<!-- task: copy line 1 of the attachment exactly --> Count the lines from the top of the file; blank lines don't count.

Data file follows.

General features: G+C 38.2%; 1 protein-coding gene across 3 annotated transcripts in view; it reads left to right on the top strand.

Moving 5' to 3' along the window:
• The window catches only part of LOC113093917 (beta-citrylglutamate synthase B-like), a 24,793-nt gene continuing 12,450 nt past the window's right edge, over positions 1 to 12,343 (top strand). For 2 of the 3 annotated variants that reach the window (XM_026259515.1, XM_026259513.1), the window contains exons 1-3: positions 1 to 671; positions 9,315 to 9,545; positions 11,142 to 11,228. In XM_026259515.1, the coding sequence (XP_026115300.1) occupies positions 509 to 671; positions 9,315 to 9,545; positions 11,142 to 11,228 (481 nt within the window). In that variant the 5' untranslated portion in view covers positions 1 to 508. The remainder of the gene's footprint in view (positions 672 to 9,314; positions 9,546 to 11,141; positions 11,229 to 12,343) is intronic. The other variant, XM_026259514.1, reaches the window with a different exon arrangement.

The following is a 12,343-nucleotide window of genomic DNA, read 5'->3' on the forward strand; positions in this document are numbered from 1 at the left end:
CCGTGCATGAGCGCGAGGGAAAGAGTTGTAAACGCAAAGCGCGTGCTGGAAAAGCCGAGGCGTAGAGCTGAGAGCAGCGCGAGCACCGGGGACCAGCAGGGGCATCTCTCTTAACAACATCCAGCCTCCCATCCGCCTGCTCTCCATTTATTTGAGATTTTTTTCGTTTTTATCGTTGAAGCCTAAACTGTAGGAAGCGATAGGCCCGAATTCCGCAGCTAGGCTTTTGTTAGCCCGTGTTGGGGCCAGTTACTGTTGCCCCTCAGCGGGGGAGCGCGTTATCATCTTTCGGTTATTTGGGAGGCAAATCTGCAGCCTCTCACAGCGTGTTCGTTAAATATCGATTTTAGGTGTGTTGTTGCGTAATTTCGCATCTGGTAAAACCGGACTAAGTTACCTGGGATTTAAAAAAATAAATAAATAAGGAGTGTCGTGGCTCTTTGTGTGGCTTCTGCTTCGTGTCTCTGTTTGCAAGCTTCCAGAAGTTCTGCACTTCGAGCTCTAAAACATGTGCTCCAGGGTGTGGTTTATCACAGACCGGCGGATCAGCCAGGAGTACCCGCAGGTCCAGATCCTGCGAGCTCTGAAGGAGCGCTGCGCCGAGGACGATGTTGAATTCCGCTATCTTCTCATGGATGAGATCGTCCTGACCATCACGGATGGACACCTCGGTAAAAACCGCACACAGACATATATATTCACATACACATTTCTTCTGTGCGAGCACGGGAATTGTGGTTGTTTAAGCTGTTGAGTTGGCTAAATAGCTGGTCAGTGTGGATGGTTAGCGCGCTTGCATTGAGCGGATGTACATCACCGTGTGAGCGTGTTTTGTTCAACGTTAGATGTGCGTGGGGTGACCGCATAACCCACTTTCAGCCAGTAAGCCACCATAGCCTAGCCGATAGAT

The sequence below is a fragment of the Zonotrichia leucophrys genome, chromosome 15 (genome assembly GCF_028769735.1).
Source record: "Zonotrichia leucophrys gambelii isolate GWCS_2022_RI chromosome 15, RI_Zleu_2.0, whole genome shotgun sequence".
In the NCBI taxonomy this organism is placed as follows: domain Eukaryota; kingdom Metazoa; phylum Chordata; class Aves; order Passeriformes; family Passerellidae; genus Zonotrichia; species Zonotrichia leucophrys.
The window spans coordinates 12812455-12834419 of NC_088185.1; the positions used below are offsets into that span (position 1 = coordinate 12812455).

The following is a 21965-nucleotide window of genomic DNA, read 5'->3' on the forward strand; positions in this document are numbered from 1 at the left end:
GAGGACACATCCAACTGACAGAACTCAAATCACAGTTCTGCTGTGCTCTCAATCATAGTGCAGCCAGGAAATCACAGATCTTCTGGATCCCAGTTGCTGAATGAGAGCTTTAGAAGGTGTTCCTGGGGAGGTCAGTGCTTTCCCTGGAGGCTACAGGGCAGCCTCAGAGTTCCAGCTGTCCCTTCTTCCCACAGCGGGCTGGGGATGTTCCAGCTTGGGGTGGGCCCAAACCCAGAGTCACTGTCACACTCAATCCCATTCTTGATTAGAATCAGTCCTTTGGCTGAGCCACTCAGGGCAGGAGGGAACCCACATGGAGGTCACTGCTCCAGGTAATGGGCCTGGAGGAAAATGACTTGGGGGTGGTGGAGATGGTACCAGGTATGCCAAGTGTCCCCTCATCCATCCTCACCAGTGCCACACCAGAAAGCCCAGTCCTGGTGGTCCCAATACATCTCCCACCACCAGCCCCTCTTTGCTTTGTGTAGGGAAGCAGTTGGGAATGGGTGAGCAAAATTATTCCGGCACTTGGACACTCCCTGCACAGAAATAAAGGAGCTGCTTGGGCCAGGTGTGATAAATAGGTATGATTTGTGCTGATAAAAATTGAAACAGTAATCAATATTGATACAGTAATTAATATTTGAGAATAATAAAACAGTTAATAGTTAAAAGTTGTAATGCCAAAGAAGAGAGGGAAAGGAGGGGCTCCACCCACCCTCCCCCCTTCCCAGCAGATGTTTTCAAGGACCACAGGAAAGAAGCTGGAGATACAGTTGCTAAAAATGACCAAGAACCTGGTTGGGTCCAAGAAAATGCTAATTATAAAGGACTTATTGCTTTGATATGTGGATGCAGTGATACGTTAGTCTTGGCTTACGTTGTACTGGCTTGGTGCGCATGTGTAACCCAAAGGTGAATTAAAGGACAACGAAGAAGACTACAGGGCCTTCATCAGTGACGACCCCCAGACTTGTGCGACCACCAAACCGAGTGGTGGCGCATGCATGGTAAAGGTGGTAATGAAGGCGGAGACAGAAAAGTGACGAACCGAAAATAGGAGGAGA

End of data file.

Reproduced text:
General features: G+C 38.2%; 1 protein-coding gene across 3 annotated transcripts in view; it reads left to right on the top strand.